Monday, March 20, 2017

Almoço com os Romeiros

I previously mentioned the romeiros – groups of religious pilgrims who spend a week walking around the whole island, visiting all the churches and praying and singing as they walk. Early this morning as I was gradually waking up I heard two different groups pass by the house. What a lovely thing it is to lie in a warm bed on a cold, rainy morning and gain consciousness to the sound of twenty or thirty men quietly singing as they process beneath your window.



After a slow morning (emails, late breakfast, online Portuguese lessons), Robin, the other visiting artist who arrived late last night, and I decided to head out for a walk around town. At some point Robin got to feeling hungry and I suggested we return to the cafe where I'd had my meeting with Gianna on Saturday for some lunch. Many of the cafes here have a small room up front with a bar and a couple of tables that is visible from the street, but then there's another room in back that isn't so obvious. The front room being full, the waiter directed us to this other room, about the size of a typical dining room in a house, which was mostly taken up by a long table full of boisterous guys ranging in age from 20-something to 70-something. They were having a great time, laughing, eating and drinking and getting just a little rowdy. I noticed that many of them were wearing rosaries and figured they might be romeiros who had finished their walk. Robin and I were the only other people in the room, our table pushed into a corner just a couple of feet from theirs.

At about the same time that our lunch arrived, the singing began. One hymn followed another for maybe 30 minutes. Some were very solemn, others more upbeat, all delivered with much sincerity, enthusiasm, and varying degrees of intonation – the latter becoming more variable as successive rounds of aguardente were consumed. Occasionally they'd sing a verse in English for our benefit, looking our way to check if perhaps we were feeling perturbed, which of course we weren't. In fact, we couldn't have been happier, and our recording devices were on the table in an instant. I just had my phone, but it gets the point across.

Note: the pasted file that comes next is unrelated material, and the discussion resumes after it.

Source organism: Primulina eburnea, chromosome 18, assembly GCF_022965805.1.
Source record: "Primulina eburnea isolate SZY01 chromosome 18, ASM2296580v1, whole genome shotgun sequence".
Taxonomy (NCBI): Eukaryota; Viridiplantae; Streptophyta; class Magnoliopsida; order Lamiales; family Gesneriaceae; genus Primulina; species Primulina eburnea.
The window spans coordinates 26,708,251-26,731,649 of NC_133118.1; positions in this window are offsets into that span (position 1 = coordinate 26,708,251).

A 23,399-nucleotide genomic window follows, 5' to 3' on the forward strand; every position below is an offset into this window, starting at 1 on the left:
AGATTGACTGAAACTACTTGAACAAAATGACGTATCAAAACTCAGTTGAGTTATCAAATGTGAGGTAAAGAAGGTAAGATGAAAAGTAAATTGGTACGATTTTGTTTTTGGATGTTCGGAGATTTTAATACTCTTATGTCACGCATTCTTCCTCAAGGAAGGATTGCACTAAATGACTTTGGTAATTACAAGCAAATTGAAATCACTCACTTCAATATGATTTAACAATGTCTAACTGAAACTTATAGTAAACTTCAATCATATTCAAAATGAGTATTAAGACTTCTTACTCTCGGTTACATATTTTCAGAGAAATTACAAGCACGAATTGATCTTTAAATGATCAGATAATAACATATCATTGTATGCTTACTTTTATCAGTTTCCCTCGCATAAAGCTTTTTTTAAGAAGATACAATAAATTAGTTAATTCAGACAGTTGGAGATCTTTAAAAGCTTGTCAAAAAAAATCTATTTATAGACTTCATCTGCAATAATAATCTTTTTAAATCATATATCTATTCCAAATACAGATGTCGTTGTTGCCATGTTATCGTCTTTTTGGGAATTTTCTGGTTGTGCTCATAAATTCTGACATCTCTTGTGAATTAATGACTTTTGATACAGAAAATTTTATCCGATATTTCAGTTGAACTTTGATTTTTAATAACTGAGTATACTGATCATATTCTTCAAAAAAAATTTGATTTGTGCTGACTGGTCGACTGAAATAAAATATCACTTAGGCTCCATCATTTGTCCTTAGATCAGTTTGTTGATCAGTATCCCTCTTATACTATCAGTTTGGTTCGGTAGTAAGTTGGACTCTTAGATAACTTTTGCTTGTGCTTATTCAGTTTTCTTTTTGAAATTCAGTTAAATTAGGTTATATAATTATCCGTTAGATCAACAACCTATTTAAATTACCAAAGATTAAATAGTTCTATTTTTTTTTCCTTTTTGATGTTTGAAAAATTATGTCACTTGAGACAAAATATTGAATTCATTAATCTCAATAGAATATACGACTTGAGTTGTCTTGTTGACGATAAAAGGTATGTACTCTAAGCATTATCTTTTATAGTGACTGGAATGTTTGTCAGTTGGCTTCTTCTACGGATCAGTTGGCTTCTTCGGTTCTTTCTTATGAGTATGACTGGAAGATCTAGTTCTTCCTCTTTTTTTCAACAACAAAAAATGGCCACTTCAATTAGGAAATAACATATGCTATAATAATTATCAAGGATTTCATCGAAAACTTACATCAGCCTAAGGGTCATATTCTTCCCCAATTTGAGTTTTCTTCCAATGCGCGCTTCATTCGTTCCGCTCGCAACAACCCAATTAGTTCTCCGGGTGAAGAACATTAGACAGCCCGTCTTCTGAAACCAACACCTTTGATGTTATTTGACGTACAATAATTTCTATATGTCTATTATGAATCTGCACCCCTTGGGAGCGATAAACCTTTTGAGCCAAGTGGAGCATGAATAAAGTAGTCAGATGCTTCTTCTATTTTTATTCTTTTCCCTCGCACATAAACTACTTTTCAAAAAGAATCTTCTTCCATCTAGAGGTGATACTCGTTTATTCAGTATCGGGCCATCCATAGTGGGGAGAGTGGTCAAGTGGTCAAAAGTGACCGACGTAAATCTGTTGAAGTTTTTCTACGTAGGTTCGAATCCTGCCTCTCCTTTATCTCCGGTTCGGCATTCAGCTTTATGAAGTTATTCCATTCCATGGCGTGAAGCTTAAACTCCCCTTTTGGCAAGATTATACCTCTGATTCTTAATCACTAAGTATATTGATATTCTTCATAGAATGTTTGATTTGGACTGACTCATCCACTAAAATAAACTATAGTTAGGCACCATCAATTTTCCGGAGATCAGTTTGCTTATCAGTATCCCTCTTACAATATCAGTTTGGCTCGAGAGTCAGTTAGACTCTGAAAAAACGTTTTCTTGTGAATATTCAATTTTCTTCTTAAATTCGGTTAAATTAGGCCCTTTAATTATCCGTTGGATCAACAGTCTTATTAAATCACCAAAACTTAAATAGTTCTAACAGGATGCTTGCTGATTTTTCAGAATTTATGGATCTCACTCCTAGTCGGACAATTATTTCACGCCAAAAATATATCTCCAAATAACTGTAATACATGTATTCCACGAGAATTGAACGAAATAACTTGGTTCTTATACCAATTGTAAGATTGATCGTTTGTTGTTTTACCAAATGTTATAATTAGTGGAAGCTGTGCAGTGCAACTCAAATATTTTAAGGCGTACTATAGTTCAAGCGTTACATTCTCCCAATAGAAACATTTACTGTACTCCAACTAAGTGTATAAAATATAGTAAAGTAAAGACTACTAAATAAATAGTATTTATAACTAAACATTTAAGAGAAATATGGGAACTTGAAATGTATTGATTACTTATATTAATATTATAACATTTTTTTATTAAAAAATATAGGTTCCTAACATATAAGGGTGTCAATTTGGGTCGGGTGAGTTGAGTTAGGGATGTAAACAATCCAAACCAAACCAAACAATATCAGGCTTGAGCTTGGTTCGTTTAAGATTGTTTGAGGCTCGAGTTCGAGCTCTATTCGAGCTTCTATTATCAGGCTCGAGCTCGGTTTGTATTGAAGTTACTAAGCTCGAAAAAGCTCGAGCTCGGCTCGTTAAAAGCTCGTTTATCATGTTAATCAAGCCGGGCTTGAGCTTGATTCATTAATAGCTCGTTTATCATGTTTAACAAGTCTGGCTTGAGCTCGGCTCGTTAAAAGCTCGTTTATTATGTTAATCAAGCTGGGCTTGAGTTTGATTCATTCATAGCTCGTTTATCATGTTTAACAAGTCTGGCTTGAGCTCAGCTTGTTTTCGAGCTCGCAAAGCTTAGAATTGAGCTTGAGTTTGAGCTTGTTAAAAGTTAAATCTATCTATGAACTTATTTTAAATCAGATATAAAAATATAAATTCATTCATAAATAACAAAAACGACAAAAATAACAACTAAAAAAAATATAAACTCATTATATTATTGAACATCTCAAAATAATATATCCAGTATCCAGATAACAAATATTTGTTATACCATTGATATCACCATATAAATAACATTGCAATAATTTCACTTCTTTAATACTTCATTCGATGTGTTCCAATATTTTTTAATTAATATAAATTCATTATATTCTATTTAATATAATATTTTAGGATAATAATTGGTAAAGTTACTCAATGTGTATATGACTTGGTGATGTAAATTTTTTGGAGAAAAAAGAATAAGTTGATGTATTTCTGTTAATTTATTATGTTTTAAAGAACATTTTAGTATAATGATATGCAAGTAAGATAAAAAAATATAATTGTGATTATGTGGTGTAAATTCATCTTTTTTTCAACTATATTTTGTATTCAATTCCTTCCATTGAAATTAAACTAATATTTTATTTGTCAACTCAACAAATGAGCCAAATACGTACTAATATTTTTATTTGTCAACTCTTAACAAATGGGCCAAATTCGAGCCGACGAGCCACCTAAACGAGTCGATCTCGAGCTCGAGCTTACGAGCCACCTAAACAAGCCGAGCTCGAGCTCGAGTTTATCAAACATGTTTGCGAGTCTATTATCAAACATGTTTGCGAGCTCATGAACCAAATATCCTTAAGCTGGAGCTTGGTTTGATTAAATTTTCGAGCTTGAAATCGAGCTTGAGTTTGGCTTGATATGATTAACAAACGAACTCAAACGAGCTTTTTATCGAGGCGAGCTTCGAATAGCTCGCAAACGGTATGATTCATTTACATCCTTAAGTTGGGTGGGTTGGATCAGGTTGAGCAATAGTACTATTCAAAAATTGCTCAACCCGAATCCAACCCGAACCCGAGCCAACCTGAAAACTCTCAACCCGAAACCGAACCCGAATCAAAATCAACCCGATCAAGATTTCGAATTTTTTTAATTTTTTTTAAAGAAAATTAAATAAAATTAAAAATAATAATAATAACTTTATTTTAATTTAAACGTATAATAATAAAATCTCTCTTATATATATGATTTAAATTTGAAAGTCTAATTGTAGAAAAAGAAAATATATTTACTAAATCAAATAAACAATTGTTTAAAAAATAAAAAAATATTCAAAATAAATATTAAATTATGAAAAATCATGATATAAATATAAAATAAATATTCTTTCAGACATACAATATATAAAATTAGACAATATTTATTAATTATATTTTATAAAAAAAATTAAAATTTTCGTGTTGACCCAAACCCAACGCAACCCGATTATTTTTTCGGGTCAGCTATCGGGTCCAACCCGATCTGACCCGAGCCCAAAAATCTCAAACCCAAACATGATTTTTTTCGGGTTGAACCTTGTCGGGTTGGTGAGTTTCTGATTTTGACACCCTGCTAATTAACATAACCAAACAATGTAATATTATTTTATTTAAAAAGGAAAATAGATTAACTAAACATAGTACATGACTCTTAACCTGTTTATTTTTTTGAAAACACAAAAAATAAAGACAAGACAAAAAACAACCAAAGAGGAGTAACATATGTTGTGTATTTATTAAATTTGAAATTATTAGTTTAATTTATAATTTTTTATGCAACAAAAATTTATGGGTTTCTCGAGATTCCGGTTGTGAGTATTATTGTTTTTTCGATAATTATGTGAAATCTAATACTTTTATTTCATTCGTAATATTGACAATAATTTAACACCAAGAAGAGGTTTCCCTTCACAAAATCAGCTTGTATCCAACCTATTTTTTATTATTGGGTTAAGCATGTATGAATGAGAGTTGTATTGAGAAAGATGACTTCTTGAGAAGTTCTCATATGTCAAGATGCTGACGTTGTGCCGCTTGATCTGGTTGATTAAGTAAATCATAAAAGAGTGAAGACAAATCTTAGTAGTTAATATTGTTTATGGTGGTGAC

At some point there was a break in the singing and I told them how beautiful it was and asked if I could take a photo. This led to them bringing us a couple pieces of their leftover chocolate cake (how could we refuse?), and one of them coming over to relate to us in quite good English what was going on. He graciously explained the whole romeiro thing – who they are and what they do and why they do it – and said that this was their post-pilgrimage celebration. He referred to the men as his brothers, and mentioned that not all of them had completed the trip; one ended up in the hospital (reason unknown) and another sprained his ankle and they had to carry him on their backs, and some just got tired and couldn't finish. So this lunch was all about some hard-earned letting off steam after completing their long trek.

Best. Lunch. Ever. And especially for Robin, an excellent first-day introduction to this place.

3 comments:

Michelle said...

That is very interesting. I love Portuguese music and singing. I will be visiting Sao Miguel this summer, visiting the churches, cemeteries and streets where my ancestors lived and died. Any suggestion would be appreciated. Do you know if there is the opportunity to take a baking class with a local baker?
Michelle

Barbara Peugh said...

Sounds like a great experience. Thanks for sharing!

Steve Peters said...

Michelle, sorry but I don't know about any options for baking classes, though they may exist. But here is a cooking class, so they might be able to direct you to something more specific. https://www.tripadvisor.co.nz/ShowTopic-g189134-i1760-k9486586-In_home_Cooking_Class_in_Sao_Miguel-Sao_Miguel_Azores.html